Massachusetts lawmakers gave final approval to a new state budget Friday after House and Senate negotiators reached a deal Thursday on a $48.1 billion spending plan.
When it became clear lawmakers would not have a final budget deal in place for the beginning of the new 2022 fiscal year on July 1, lawmakers approved -- and Republican Gov. Charlie Baker signed -- a temporary month-long budget aimed at keeping the wheels of state government turning through the end of July.
Negotiators who hammered out the final budget deal for the remainder of the fiscal year benefited from an extra $4.2 billion in surging tax revenues over the last six months that outpaced projections agreed to by legislative leaders and the Baker administration when the state was still in the throes of the pandemic.
The tax revenue upgrade allowed budget writers to eliminate the proposed use of one-time revenues, including a plan to tap the state's "rainy day'' or stabilization fund to balance the budget. Despite the surge in tax revenues, the budget doesn't add significant new annual spending not proposed by either the House or Senate, according the business-backed Massachusetts Taxpayers Foundation.
Instead, the budget sets aside $600 million of the estimated surplus for long-term obligations including $350 million for a trust fund to support the Student Opportunity Act -- which requires more funds be channeled into school systems that have higher percentages of low-income students and English language learners -- and $250 million to make a supplemental payment to the state's unfunded pension liability.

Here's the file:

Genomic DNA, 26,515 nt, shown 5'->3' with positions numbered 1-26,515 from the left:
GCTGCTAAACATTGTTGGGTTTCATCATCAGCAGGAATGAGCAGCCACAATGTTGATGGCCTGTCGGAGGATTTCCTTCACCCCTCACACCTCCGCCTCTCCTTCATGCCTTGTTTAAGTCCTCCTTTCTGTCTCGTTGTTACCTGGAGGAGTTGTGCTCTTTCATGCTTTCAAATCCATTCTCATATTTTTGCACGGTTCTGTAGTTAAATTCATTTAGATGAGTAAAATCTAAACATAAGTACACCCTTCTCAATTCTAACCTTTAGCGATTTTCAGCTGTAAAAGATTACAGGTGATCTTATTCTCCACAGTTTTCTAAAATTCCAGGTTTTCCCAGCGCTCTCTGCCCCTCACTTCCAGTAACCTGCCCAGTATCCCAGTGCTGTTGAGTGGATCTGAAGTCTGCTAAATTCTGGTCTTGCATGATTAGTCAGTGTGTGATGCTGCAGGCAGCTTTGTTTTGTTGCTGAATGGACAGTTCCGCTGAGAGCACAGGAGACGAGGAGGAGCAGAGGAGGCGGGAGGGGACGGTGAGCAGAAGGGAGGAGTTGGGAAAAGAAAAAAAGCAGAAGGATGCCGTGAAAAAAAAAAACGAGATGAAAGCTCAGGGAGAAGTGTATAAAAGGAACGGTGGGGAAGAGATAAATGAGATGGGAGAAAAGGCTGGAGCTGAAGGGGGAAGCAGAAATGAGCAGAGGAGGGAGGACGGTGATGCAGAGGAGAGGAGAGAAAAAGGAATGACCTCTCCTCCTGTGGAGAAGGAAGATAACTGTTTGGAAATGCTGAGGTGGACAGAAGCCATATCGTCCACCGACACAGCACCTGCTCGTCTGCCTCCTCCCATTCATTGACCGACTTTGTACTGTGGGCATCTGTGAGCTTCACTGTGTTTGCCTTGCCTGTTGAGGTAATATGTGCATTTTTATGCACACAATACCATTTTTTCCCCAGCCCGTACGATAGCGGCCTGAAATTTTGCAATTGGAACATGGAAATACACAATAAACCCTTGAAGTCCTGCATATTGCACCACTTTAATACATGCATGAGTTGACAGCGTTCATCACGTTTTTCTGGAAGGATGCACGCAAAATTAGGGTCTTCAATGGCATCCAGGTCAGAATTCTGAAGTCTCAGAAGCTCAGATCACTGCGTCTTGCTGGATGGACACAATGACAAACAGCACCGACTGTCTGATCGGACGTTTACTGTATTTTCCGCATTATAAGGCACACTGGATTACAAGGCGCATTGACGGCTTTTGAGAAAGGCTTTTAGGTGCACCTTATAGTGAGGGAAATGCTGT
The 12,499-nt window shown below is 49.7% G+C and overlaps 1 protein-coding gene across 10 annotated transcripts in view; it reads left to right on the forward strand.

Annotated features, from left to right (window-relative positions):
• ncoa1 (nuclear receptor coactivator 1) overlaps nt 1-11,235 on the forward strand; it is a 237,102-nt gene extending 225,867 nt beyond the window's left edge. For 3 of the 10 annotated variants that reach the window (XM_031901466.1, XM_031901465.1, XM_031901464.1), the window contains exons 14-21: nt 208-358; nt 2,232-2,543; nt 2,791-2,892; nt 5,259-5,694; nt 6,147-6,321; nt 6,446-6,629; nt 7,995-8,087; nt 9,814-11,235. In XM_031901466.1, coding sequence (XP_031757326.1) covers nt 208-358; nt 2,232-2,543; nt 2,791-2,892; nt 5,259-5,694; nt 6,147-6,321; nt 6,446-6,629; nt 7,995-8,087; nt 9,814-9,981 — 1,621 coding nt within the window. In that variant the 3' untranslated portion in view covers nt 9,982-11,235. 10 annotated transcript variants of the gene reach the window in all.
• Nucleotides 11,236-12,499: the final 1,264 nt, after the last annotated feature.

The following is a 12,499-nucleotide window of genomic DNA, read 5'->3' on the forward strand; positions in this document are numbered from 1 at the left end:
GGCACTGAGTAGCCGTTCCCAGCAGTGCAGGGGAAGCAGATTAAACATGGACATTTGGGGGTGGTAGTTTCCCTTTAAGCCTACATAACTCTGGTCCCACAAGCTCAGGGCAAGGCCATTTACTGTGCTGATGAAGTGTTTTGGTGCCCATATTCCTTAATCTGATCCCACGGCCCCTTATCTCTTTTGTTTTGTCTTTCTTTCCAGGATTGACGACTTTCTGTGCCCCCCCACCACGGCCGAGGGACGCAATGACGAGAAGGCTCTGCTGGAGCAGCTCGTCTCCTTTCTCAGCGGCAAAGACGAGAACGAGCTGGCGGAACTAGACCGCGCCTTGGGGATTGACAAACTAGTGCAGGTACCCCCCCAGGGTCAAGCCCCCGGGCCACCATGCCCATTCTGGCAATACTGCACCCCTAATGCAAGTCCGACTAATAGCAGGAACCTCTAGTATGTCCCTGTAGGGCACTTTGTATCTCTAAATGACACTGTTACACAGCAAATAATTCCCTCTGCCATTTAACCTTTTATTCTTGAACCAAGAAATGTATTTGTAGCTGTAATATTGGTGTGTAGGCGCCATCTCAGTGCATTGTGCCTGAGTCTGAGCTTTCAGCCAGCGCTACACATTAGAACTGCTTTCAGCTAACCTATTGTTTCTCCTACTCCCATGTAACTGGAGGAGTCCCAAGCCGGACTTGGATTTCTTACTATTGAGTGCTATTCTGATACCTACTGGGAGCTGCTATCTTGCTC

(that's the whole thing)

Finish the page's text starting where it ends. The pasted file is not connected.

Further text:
The budget also includes a compromise on the film tax credit by making the tax break permanent.
The tax break has been criticized by some, saying big-budget Hollywood movies don't need a break, but supporters have said it's key to nurturing the state's home-grown film industry. The budget also includes a measure aimed at providing victims of criminal activity enhanced protections under the law by creating statewide standards for the certification of U-visa and T-visa applications for victims of violent crime and human trafficking.
Baker had also proposed a two-month, tax-free holiday in part because the state had taken in so much more revenue than expected.
Baker had said he wanted to reward Massachusetts residents by giving some of that money back in the form of an extended tax-free period. The idea was quickly shelved by Democratic legislative leaders who said the state should stick to its traditional tax-free summer weekend -- this year planned for Aug. 14-15.
A Senate proposal that would have placed fees on Uber and Lyft rides and used the money for transportation needs failed to be included in the final budget. The budget also failed to include Senate language that would have let lottery players use their debit cards to buy lottery tickets.
The budget process this year stretched beyond the beginning of the new fiscal year. As is typical, the separate versions of the state budget approved by each chamber had to go to a six-member conference committee made up of three House and three Senate members to hammer out a single, compromise budget. That version headed back to each chamber for a final up or down vote -- the budget cannot be amended at this point in the process -- before it could be shipped to Baker's desk for his signature.
That final vote came Friday afternoon.
Baker has 10 days to issue vetoes. Democrats have large enough majorities in both chambers to override those vetoes if they want.